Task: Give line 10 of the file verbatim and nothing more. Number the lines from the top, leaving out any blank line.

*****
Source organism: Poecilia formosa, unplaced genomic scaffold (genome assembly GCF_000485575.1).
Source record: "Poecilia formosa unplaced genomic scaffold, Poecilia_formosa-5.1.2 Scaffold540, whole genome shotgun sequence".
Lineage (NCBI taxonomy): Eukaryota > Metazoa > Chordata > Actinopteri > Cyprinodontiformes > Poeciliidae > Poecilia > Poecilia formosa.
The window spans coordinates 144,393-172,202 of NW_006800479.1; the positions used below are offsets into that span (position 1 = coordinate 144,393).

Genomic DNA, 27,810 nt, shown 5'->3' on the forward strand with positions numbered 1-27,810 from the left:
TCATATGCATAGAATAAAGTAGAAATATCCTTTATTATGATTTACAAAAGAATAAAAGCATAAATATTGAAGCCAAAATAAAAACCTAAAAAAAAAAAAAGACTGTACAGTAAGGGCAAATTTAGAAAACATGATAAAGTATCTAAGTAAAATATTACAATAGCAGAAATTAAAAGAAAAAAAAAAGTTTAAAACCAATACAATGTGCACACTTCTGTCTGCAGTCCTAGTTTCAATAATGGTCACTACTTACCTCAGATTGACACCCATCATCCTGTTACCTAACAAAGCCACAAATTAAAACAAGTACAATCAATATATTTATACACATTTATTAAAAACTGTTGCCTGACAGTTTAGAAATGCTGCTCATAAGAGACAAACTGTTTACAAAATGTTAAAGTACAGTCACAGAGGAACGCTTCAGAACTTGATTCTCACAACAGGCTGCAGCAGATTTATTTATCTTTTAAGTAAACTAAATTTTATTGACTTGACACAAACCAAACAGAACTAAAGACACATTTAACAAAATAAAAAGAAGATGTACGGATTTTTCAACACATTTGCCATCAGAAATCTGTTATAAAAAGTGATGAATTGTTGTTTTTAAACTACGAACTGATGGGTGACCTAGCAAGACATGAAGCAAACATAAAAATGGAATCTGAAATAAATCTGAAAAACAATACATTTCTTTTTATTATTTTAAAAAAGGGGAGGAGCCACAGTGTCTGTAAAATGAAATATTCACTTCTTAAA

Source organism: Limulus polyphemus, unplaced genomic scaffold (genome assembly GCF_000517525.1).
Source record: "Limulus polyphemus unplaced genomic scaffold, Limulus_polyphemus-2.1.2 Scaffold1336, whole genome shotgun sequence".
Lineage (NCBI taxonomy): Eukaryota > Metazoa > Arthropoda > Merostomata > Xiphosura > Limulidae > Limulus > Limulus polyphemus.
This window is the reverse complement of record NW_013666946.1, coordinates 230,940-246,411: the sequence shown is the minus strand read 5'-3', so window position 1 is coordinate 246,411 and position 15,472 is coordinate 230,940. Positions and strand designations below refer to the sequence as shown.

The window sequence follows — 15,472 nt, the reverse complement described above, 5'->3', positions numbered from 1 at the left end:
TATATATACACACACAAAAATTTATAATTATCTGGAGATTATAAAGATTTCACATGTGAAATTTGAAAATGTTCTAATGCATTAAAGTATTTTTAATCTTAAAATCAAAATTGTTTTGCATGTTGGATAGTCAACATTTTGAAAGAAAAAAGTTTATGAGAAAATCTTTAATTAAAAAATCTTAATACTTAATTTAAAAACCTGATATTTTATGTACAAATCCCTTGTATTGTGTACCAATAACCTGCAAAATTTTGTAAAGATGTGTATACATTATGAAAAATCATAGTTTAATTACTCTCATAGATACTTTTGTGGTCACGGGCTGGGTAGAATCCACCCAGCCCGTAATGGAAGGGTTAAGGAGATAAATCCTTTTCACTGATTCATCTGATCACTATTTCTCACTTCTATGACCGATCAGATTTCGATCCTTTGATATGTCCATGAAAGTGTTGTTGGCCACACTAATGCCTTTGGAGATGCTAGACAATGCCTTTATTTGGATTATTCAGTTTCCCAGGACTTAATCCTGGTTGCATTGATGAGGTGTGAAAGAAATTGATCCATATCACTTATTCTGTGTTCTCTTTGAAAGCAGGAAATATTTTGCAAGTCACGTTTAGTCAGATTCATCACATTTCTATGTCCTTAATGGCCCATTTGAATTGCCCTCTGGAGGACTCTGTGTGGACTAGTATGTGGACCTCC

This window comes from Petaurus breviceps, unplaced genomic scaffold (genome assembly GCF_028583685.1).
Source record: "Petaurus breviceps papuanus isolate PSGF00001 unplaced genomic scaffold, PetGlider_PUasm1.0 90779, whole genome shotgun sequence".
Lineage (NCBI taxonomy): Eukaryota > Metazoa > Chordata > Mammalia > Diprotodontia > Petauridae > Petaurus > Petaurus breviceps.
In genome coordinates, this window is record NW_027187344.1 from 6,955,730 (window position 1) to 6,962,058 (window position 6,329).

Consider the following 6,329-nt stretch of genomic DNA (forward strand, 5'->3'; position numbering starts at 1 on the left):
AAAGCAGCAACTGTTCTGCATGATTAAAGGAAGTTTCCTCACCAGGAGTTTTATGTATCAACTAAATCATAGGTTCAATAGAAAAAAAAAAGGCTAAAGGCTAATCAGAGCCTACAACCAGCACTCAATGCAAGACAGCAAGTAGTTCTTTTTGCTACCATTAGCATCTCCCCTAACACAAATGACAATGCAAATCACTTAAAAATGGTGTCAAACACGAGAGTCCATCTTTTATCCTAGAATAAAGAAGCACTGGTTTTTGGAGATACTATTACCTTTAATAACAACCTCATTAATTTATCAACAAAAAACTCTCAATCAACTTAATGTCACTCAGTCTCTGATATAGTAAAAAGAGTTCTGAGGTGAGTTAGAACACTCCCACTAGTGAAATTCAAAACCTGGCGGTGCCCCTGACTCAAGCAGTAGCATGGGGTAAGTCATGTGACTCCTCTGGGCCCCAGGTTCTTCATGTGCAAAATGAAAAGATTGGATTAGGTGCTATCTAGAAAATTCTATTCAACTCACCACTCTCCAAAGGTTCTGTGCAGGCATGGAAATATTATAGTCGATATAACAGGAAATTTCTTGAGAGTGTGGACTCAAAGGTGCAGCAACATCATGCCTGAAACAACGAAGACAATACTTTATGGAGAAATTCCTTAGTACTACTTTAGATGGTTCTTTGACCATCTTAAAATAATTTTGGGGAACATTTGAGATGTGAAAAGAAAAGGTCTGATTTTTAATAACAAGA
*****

This window is the reverse complement of record NW_013666946.1, coordinates 230,940-246,411: the sequence shown is the minus strand read 5'-3', so window position 1 is coordinate 246,411 and position 15,472 is coordinate 230,940. Positions and strand designations below refer to the sequence as shown.